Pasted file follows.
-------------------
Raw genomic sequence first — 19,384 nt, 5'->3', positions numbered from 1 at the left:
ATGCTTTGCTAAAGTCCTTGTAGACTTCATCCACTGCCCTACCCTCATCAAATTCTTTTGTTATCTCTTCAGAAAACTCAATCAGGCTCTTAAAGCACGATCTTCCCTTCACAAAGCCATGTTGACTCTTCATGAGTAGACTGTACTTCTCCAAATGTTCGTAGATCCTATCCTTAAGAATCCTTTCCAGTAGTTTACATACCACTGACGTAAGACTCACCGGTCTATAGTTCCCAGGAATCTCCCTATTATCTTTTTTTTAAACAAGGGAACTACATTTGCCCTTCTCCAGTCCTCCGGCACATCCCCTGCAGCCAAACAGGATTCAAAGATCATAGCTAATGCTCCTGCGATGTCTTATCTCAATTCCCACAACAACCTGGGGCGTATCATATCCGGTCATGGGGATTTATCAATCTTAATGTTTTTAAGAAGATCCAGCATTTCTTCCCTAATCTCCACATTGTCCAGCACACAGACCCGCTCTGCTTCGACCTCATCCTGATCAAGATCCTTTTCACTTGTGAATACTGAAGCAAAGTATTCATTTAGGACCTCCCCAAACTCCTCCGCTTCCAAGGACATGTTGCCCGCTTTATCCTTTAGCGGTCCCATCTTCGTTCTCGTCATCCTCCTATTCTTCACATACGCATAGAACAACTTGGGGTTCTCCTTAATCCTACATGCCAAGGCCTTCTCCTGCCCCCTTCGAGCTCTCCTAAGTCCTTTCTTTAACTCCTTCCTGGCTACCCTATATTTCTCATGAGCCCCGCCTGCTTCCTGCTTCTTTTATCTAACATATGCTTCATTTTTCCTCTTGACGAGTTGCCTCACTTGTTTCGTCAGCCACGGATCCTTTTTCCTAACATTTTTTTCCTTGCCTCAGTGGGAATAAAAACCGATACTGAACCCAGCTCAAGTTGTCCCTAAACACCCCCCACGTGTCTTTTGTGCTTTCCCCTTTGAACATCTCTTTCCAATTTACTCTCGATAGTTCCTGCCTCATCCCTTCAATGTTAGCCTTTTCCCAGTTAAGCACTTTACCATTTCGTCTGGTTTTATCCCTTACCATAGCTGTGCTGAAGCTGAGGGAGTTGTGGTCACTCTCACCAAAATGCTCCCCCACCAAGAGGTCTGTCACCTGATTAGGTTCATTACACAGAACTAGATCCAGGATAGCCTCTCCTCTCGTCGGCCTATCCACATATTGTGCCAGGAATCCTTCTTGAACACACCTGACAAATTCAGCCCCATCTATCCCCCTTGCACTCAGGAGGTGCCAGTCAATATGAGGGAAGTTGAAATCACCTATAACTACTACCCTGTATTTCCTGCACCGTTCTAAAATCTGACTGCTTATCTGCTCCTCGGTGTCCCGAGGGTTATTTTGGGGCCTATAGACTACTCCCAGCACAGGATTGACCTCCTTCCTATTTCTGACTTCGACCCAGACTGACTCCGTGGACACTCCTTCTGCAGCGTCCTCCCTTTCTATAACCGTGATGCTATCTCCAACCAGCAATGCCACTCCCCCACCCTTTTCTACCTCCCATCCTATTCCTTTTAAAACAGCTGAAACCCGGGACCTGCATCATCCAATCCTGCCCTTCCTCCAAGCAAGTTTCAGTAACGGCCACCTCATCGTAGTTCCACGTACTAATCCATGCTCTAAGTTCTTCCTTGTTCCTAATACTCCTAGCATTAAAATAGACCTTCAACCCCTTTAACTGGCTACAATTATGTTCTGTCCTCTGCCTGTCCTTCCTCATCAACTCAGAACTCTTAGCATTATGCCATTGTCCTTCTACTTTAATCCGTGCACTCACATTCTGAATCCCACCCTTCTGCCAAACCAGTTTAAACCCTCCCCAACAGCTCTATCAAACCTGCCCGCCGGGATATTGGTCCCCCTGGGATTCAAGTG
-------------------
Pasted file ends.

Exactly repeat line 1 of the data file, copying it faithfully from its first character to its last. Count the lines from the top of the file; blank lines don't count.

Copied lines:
Raw genomic sequence first — 19,384 nt, 5'->3', positions numbered from 1 at the left: